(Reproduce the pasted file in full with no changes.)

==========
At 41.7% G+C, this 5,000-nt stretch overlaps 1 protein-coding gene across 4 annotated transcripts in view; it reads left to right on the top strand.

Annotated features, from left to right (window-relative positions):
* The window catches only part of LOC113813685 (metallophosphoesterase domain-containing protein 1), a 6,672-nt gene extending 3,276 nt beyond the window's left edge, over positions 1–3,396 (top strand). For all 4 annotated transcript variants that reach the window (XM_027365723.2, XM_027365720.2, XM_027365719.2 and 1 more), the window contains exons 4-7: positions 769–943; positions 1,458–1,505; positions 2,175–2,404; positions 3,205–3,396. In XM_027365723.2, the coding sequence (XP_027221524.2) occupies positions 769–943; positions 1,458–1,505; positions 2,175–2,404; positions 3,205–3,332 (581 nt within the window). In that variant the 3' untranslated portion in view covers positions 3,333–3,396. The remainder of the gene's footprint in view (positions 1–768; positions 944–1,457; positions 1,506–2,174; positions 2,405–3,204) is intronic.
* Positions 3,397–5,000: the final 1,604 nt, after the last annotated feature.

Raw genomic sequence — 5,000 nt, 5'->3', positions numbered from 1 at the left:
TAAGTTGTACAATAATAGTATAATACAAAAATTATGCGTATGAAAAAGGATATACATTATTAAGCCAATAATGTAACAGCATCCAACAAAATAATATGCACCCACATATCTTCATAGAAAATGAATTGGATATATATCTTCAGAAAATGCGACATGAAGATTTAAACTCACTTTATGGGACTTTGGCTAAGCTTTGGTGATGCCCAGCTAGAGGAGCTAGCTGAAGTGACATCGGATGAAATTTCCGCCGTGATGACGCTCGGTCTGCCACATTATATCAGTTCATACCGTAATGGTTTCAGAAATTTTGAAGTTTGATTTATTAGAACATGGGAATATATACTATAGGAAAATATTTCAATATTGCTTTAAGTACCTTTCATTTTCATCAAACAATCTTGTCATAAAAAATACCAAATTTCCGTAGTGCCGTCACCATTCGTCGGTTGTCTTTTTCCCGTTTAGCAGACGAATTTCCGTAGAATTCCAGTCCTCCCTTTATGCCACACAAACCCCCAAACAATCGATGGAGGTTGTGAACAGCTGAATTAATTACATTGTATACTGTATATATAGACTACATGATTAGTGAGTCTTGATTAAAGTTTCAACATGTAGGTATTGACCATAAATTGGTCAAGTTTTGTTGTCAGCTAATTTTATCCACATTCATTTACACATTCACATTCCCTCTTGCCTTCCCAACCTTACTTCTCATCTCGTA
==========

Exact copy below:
At 41.7% G+C, this 5,000-nt stretch overlaps 1 protein-coding gene across 4 annotated transcripts in view; it reads left to right on the top strand.

Annotated features, from left to right (window-relative positions):
* The window catches only part of LOC113813685 (metallophosphoesterase domain-containing protein 1), a 6,672-nt gene extending 3,276 nt beyond the window's left edge, over positions 1–3,396 (top strand). For all 4 annotated transcript variants that reach the window (XM_027365723.2, XM_027365720.2, XM_027365719.2 and 1 more), the window contains exons 4-7: positions 769–943; positions 1,458–1,505; positions 2,175–2,404; positions 3,205–3,396. In XM_027365723.2, the coding sequence (XP_027221524.2) occupies positions 769–943; positions 1,458–1,505; positions 2,175–2,404; positions 3,205–3,332 (581 nt within the window). In that variant the 3' untranslated portion in view covers positions 3,333–3,396. The remainder of the gene's footprint in view (positions 1–768; positions 944–1,457; positions 1,506–2,174; positions 2,405–3,204) is intronic.
* Positions 3,397–5,000: the final 1,604 nt, after the last annotated feature.

Raw genomic sequence — 5,000 nt, 5'->3', positions numbered from 1 at the left:
TAAGTTGTACAATAATAGTATAATACAAAAATTATGCGTATGAAAAAGGATATACATTATTAAGCCAATAATGTAACAGCATCCAACAAAATAATATGCACCCACATATCTTCATAGAAAATGAATTGGATATATATCTTCAGAAAATGCGACATGAAGATTTAAACTCACTTTATGGGACTTTGGCTAAGCTTTGGTGATGCCCAGCTAGAGGAGCTAGCTGAAGTGACATCGGATGAAATTTCCGCCGTGATGACGCTCGGTCTGCCACATTATATCAGTTCATACCGTAATGGTTTCAGAAATTTTGAAGTTTGATTTATTAGAACATGGGAATATATACTATAGGAAAATATTTCAATATTGCTTTAAGTACCTTTCATTTTCATCAAACAATCTTGTCATAAAAAATACCAAATTTCCGTAGTGCCGTCACCATTCGTCGGTTGTCTTTTTCCCGTTTAGCAGACGAATTTCCGTAGAATTCCAGTCCTCCCTTTATGCCACACAAACCCCCAAACAATCGATGGAGGTTGTGAACAGCTGAATTAATTACATTGTATACTGTATATATAGACTACATGATTAGTGAGTCTTGATTAAAGTTTCAACATGTAGGTATTGACCATAAATTGGTCAAGTTTTGTTGTCAGCTAATTTTATCCACATTCATTTACACATTCACATTCCCTCTTGCCTTCCCAACCTTACTTCTCATCTCGTA